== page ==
Happy Easter!: North Oakland Michigan Divorce Lawyer's Suggestions for What to Do With the Kids During the Quarantine.


This blog is usually written from a more impersonal point of view. The intent is to provide up-to-date information about family law; a term used to describe the area of law that handles divorce, custody, parenting time, alimony, prenuptial and post-divorce issues. However, it is Easter today and I, like most people in Oakland County, Michigan have been working remotely or are not working at all without much social or physical activity. So I thought I would share how my family has been coping with this weird reality.

My kids attend school at the Rochester Area Community Schools which has valiantly met with the challenges posed by this virus.


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Saturday, April 4, 2020

Divorce, Custody, Parenting TIme and Support Mediation Using Zoom or Facetime in Michigan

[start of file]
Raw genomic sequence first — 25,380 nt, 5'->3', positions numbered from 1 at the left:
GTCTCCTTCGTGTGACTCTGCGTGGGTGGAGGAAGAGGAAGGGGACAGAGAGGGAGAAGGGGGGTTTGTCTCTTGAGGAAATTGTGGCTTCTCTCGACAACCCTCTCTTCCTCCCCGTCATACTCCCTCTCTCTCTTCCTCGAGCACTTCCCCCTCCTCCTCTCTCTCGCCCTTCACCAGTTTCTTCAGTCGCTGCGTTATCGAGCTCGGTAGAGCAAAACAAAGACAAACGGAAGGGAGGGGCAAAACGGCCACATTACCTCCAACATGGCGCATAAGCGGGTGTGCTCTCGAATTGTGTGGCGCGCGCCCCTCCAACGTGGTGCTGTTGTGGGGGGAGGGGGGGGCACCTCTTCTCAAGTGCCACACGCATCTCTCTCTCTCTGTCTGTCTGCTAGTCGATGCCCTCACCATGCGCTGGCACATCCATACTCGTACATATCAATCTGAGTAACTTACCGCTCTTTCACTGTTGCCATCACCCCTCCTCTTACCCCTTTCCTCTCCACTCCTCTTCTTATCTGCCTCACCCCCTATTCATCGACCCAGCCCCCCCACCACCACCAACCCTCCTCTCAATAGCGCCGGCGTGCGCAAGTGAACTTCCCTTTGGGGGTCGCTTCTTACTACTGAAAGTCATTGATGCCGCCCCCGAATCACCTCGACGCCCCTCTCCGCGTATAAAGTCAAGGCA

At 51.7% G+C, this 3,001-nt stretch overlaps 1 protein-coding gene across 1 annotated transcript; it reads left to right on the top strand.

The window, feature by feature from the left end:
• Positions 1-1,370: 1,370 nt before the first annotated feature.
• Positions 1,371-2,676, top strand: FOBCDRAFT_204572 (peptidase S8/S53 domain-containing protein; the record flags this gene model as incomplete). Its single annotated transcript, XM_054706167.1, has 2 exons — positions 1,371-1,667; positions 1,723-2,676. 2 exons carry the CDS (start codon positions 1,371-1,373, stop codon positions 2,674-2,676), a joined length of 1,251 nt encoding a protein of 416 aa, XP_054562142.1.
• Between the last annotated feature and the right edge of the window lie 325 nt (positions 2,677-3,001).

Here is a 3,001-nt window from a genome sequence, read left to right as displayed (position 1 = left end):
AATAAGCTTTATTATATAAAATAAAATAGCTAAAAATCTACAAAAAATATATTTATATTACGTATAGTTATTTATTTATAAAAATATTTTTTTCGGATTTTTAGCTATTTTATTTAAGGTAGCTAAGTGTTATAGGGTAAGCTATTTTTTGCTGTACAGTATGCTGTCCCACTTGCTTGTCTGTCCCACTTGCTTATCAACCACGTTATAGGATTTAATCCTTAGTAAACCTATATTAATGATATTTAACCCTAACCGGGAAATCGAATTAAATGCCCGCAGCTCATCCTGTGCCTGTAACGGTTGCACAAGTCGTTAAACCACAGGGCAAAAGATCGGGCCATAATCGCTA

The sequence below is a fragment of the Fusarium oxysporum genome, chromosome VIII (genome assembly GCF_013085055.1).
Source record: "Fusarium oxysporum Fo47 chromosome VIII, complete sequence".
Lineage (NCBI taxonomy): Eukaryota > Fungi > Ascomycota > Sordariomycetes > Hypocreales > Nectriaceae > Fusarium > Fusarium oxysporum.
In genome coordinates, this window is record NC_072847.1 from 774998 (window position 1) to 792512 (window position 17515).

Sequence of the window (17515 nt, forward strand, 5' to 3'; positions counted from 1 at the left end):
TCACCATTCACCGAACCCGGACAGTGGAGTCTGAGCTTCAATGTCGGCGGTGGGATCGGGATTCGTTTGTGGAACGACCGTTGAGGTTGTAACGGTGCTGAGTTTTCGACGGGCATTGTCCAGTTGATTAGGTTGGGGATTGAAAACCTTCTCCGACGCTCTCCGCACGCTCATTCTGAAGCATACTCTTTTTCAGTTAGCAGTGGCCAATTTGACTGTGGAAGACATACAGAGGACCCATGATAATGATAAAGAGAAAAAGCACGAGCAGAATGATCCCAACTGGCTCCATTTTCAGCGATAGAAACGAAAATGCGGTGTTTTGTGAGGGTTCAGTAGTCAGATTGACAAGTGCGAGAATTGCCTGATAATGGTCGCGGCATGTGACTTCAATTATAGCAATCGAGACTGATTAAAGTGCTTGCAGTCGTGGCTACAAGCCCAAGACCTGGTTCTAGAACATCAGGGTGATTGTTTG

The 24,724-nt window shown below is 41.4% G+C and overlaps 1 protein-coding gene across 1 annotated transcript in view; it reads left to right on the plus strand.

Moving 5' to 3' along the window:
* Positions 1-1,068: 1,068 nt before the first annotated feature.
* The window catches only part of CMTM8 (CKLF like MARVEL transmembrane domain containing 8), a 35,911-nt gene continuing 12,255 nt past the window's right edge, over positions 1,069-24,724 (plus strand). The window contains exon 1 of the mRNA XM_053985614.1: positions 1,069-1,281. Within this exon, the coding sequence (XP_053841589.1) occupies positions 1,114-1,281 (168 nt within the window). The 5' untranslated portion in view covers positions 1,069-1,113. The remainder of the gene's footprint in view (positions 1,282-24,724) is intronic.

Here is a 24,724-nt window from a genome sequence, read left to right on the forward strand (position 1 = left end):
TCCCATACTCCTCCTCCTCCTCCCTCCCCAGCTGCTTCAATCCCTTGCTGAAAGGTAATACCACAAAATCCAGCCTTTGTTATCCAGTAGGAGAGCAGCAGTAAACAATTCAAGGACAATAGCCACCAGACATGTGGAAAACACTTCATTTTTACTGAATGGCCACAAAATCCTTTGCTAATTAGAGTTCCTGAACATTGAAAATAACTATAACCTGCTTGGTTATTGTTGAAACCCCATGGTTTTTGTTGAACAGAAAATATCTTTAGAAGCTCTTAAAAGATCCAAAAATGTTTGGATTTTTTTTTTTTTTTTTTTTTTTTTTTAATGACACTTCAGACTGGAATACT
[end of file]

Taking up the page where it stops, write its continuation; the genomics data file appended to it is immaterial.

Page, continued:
The Corona Virus has caused the courts to basically shut down for all purposes except to handle matters that involve essential functions or that are required to sustain or carry-on life.  This means that many people in Michigan who would like to file for divorce or who have already divorced but have parenting time or other post-divorce issues have been left in limbo.

Is There Anything That I Can Do Now Regarding my Divorce, Support or Custody Issues?

A group of family law attorneys in Oakland County, Michigan have been discussing how to help the public with theses issues during the Covid 19 outbreak.  One solution that I am able to offer to the public is my mediation services.  I can do this by utilizing Zoom or Facetime to conduct the mediation.


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Sunday, March 29, 2020

Update: Corona Virus & Parenting Time In Michigan Under the March 23, 2020 Stay Home, Stay Safe Executive Order


On Friday, March 27, 27, 2020, I had the opportunity to be part of a zoom conference about family law and specifically parenting time in Michigan while the Stay Home, Stay Safe Order due to the Corona Virus is in effect.  There were several judges, friend of the court referees and divorce lawyers from across the state included in the conference.  There is no set law at this time, but it appears that the general consensus is parenting time should happen as folows.